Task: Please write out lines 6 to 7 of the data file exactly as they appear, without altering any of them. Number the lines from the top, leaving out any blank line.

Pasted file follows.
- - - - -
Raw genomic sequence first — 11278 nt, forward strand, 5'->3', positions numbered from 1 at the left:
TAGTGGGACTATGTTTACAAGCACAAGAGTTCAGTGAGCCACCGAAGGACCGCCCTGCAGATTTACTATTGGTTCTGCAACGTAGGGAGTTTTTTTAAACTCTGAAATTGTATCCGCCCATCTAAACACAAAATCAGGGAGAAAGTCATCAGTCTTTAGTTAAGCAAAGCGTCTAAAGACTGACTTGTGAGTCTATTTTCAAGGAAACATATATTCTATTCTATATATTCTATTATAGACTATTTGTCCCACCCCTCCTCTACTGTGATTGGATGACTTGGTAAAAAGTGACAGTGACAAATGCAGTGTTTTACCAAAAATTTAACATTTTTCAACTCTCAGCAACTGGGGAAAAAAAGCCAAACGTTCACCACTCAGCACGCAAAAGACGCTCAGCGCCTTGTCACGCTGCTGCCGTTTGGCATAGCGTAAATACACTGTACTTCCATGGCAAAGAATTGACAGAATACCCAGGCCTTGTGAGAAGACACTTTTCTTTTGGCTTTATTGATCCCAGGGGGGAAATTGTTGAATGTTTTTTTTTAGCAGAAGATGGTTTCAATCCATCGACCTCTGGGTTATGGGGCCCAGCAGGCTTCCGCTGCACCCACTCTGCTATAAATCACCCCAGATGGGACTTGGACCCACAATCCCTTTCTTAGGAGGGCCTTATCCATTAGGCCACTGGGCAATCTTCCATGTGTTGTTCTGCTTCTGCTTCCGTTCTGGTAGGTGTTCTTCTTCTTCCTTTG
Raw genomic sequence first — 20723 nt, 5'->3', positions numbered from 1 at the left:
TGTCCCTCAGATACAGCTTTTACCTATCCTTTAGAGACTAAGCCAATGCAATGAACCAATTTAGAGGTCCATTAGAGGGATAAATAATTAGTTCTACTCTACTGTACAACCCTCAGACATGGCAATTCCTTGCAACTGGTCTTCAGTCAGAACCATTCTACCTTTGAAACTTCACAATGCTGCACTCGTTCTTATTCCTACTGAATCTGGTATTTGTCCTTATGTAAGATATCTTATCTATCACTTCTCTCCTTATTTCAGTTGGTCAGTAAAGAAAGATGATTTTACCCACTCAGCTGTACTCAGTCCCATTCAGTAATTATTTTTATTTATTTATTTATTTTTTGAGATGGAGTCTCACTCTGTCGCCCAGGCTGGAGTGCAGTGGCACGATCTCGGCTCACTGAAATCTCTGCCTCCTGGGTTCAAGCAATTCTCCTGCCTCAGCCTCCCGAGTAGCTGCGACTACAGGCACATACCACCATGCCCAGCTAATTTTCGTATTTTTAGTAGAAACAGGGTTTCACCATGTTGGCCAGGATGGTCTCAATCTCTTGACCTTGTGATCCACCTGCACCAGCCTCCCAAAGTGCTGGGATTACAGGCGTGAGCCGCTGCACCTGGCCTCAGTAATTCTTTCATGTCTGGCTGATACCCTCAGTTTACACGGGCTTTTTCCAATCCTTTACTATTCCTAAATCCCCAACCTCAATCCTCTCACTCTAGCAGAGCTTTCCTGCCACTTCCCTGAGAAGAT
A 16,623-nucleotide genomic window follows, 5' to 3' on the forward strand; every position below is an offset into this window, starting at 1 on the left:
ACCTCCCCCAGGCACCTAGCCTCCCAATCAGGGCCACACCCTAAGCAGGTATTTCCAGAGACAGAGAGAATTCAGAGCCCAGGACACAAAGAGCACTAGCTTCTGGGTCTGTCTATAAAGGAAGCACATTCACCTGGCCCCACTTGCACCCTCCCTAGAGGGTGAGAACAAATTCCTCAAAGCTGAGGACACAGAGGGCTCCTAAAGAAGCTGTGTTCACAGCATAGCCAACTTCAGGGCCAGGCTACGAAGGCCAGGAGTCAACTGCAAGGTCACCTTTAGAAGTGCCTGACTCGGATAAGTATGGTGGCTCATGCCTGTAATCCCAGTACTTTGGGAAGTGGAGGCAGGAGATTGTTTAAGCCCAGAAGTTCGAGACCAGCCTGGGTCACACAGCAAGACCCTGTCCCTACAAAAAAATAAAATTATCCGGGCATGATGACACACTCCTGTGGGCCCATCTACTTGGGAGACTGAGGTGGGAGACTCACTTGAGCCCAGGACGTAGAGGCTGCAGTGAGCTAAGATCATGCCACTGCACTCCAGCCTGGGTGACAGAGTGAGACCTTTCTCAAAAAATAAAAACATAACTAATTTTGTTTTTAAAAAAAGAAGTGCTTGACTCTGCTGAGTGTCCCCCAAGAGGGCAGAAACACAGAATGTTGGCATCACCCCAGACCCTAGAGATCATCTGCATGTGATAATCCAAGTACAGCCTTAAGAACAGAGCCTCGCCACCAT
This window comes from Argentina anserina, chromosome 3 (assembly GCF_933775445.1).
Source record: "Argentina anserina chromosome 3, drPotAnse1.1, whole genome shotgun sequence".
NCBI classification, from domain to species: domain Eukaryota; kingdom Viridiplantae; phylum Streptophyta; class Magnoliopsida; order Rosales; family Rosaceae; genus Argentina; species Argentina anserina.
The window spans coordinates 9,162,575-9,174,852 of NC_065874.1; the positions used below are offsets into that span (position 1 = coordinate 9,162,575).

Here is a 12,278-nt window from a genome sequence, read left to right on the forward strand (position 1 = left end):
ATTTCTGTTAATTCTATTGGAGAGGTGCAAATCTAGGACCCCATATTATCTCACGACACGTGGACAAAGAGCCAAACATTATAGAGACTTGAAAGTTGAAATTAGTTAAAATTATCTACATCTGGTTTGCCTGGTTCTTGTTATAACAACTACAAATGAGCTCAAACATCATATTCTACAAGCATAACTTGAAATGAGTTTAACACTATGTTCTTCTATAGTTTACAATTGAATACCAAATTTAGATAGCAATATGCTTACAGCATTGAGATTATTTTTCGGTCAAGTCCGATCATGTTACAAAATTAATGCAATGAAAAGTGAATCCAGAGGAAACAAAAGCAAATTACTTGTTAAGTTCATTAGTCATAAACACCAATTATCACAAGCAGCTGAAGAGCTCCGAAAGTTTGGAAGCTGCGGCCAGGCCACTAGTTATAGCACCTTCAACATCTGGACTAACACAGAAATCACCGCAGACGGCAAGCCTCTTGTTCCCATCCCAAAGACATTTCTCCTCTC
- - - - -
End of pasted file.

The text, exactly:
ACCTCCCCCAGGCACCTAGCCTCCCAATCAGGGCCACACCCTAAGCAGGTATTTCCAGAGACAGAGAGAATTCAGAGCCCAGGACACAAAGAGCACTAGCTTCTGGGTCTGTCTATAAAGGAAGCACATTCACCTGGCCCCACTTGCACCCTCCCTAGAGGGTGAGAACAAATTCCTCAAAGCTGAGGACACAGAGGGCTCCTAAAGAAGCTGTGTTCACAGCATAGCCAACTTCAGGGCCAGGCTACGAAGGCCAGGAGTCAACTGCAAGGTCACCTTTAGAAGTGCCTGACTCGGATAAGTATGGTGGCTCATGCCTGTAATCCCAGTACTTTGGGAAGTGGAGGCAGGAGATTGTTTAAGCCCAGAAGTTCGAGACCAGCCTGGGTCACACAGCAAGACCCTGTCCCTACAAAAAAATAAAATTATCCGGGCATGATGACACACTCCTGTGGGCCCATCTACTTGGGAGACTGAGGTGGGAGACTCACTTGAGCCCAGGACGTAGAGGCTGCAGTGAGCTAAGATCATGCCACTGCACTCCAGCCTGGGTGACAGAGTGAGACCTTTCTCAAAAAATAAAAACATAACTAATTTTGTTTTTAAAAAAAGAAGTGCTTGACTCTGCTGAGTGTCCCCCAAGAGGGCAGAAACACAGAATGTTGGCATCACCCCAGACCCTAGAGATCATCTGCATGTGATAATCCAAGTACAGCCTTAAGAACAGAGCCTCGCCACCAT
This window comes from Argentina anserina, chromosome 3 (assembly GCF_933775445.1).